Brislen on Tech: Show me the money
I follow microbiologist Dr Siouxsie Wiles on Twitter and I've met her several times. We all know Siouxsie - she's the voice of reason around COVID, has flaming pink hair, has been a strident advocate for science communication for as long as I've known her and …
And she has to pitch her lab's work for funding on a regular basis.
Even now, when she's famous for having talked us through COVID and helped produce materials that have been used around the world to explain viruses, transmission, how to squash the curve and all the rest of the things we've learned in the last 18 months, she has to beg for money to continue her research into (wait for it) infections diseases, infection models, pathogen transmission and goodness only knows what other useful items.
Siouxsie puts up with keyboard warriors telling her she's wrong because they saw a YouTube video clip that proves NASA faked the moon landings (or some such twaddle) and senior stuffed shirts telling her she shouldn't be talking to muggles about science because what's the point. And she does all this with a smile. She regularly mentors new scientists, speaks at events and she writes books that are accessible to all and encourage kids into science.
In PR terms she's gold - she has recognition and following, the timing is right and she's the go-to microbiologist who has been the recipient of numerous awards over the past 15 years or so.
So why is she having to beg for funding? This year alone she's been turned down for three major grants and this one is particularly galling.
"Just had another funding application rejected. It was for a 2-year grant that doesn't have enough budget to cover full salary for a postdoc so we asked for a technician instead. Gutted. It was to carry on our (unfunded) project looking at how bacteria become more infectious.
"Two of the four reviewers clearly loved it. Here are some of their comments: "important, innovative and original", "concept and aims are excellent", "end result should be a treasure trove of data". Also: "topic is interesting from a fundamental viewpoint, but also has numerous potential applications in controlling infectious diseases" and "I have every confidence that the proposed research is achievable within the stipulated timetable".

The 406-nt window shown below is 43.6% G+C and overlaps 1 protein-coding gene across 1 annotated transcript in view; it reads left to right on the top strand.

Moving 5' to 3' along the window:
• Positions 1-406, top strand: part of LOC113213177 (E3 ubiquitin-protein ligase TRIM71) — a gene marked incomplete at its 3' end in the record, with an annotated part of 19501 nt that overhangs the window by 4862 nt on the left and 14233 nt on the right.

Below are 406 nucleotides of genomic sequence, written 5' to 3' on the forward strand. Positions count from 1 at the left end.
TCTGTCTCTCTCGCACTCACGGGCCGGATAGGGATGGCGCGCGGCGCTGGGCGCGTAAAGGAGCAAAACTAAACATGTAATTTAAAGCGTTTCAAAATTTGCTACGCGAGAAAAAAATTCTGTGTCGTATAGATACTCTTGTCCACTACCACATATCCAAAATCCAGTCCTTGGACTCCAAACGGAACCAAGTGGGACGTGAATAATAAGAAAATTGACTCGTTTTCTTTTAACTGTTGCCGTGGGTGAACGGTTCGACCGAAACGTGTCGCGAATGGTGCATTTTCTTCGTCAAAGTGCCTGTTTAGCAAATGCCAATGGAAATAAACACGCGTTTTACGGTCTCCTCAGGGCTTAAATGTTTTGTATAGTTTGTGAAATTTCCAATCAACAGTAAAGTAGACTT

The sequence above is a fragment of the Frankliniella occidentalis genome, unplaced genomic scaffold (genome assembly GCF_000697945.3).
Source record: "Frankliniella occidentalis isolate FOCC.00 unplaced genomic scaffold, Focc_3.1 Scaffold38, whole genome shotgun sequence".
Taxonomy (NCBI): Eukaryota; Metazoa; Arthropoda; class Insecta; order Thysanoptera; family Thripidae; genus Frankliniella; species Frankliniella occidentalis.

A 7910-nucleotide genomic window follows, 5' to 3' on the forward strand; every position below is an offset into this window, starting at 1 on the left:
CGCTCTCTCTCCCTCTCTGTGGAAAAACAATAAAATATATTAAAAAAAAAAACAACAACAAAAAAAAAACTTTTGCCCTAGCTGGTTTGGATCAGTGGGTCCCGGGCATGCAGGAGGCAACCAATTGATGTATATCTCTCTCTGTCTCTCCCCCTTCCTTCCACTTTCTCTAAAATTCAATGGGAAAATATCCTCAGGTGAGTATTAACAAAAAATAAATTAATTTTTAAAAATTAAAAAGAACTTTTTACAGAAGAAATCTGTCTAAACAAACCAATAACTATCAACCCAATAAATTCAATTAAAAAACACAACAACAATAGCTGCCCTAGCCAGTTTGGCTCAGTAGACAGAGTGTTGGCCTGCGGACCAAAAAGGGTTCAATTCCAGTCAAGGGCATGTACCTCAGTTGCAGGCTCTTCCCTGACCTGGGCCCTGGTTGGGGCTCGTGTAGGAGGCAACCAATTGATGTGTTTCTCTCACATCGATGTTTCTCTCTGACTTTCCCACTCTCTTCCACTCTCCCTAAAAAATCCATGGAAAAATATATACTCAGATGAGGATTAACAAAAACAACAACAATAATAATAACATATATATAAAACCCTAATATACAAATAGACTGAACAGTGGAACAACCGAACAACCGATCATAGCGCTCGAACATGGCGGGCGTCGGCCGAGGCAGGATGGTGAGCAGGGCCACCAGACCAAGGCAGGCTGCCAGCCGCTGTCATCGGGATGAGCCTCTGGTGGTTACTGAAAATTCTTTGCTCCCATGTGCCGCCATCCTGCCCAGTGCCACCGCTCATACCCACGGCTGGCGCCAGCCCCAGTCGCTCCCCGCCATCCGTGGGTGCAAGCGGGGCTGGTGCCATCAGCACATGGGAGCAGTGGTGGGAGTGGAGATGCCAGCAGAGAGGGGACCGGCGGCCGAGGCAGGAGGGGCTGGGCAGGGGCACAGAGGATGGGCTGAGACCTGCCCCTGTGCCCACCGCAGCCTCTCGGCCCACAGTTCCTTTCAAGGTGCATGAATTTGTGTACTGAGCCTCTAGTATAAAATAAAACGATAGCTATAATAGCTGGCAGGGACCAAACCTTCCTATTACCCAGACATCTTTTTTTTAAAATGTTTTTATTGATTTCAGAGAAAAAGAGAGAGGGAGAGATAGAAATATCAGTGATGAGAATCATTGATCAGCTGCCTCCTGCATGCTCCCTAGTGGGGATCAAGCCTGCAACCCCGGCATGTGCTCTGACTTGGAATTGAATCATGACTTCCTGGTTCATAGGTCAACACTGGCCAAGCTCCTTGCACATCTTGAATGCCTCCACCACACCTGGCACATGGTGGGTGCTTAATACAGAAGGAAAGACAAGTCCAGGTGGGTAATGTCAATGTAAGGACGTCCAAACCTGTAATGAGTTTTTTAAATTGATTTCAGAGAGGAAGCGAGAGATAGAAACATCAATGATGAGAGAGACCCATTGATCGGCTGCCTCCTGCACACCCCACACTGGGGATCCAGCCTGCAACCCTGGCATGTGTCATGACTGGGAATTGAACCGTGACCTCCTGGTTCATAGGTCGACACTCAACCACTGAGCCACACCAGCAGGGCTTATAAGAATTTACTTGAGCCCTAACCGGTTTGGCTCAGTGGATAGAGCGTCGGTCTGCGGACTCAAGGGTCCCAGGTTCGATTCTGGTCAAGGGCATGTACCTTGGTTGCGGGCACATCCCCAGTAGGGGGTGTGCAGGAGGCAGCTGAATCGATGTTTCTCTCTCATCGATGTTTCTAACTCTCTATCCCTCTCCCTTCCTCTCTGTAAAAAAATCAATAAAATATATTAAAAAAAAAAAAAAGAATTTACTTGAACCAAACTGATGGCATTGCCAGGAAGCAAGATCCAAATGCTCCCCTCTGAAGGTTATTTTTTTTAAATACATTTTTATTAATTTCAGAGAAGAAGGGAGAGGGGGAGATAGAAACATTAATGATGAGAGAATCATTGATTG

As ever, grant applications are a bit like winning the lottery and not just for Siouxsie and her team. They're great when they happen but the decision-making is a tad random, it seems. Universities cut funding all the time and what should be a shining part of our economic portfolio seems cast to one side, to be had if we can but not to be relied upon.
The tech sector's R&D spend often feels this way too. Sure, we have the R&D tax credit system in place now, but the OECD data still puts us pottering along at roughly half the OECD average spend (half!) spending under 1.4% of GDP on research and development. That puts us on par with Spain and Turkey, just ahead of the Slovak Republic.
This is not the sweet spot for developing our future. This is what you do instead of building our own future.
If we are to avoid the path the Productivity Commission paints for us, where we use other people's developments and advances but can't build any of our own, then we should carry on regardless.
But if we want to forge our own destiny, grow our own science and technology sectors, to lead the world instead of stumbling along behind, then we need to spend some actual money on science, on technology and on research.
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